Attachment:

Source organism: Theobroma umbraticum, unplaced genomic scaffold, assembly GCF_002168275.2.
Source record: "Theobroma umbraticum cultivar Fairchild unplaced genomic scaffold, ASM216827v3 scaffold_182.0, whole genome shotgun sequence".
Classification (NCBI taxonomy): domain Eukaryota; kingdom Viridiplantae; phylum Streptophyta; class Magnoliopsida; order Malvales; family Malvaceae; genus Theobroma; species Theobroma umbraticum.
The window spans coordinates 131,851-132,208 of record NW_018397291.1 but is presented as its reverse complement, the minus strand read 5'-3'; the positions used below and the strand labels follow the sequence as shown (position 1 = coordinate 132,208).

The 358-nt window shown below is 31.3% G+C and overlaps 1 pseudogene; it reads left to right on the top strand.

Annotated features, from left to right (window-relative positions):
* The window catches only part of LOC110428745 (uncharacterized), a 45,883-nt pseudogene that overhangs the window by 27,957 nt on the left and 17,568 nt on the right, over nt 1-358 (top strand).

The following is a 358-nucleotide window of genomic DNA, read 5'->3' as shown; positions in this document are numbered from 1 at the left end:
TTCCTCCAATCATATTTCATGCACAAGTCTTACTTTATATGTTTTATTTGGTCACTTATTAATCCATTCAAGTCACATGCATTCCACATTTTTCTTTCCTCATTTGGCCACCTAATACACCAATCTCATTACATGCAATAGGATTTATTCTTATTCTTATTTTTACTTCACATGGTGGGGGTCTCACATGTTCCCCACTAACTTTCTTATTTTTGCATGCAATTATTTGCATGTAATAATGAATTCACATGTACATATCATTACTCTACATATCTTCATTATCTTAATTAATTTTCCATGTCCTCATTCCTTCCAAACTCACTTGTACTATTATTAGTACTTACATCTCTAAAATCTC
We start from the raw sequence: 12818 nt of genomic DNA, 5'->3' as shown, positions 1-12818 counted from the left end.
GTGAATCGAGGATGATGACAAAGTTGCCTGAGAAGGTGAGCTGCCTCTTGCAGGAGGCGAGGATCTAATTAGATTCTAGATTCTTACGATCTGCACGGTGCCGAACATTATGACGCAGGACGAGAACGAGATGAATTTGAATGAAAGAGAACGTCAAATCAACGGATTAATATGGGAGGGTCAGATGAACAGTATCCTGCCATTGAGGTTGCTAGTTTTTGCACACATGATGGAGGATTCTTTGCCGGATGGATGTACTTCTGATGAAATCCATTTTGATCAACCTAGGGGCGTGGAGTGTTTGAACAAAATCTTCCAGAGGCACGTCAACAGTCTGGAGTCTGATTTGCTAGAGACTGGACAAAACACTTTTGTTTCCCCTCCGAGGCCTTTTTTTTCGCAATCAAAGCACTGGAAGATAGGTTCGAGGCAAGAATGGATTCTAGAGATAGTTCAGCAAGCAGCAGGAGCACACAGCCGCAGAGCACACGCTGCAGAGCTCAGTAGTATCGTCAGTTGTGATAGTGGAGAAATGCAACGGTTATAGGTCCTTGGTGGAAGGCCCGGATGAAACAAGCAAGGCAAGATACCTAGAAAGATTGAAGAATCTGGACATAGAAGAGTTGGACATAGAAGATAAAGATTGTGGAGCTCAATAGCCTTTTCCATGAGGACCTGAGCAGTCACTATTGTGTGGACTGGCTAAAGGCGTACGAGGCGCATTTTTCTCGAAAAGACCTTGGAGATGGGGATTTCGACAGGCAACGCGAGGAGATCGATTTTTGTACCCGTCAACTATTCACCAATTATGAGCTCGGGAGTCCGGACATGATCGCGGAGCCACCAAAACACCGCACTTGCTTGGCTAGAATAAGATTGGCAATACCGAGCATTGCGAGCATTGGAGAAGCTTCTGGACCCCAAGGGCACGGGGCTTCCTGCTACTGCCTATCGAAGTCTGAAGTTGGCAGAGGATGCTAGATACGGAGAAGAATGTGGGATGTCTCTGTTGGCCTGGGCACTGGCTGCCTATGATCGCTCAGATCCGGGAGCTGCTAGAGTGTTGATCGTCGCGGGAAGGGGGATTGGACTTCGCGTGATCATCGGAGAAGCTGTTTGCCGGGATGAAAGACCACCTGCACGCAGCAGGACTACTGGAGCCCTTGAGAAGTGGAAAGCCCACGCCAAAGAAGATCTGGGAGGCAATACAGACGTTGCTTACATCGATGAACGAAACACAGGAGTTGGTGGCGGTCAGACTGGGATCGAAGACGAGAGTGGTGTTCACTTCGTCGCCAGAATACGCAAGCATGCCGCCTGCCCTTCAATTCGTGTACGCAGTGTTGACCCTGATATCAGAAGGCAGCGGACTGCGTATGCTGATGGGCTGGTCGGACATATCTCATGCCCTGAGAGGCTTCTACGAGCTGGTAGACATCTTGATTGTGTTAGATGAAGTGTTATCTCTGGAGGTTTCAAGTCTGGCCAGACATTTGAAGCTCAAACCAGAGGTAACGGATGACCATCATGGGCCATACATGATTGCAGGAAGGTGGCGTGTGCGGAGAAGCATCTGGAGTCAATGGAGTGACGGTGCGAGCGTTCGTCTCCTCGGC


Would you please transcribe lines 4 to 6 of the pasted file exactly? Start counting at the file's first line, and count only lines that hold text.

The window spans coordinates 131,851-132,208 of record NW_018397291.1 but is presented as its reverse complement, the minus strand read 5'-3'; the positions used below and the strand labels follow the sequence as shown (position 1 = coordinate 132,208).

The 358-nt window shown below is 31.3% G+C and overlaps 1 pseudogene; it reads left to right on the top strand.

Annotated features, from left to right (window-relative positions):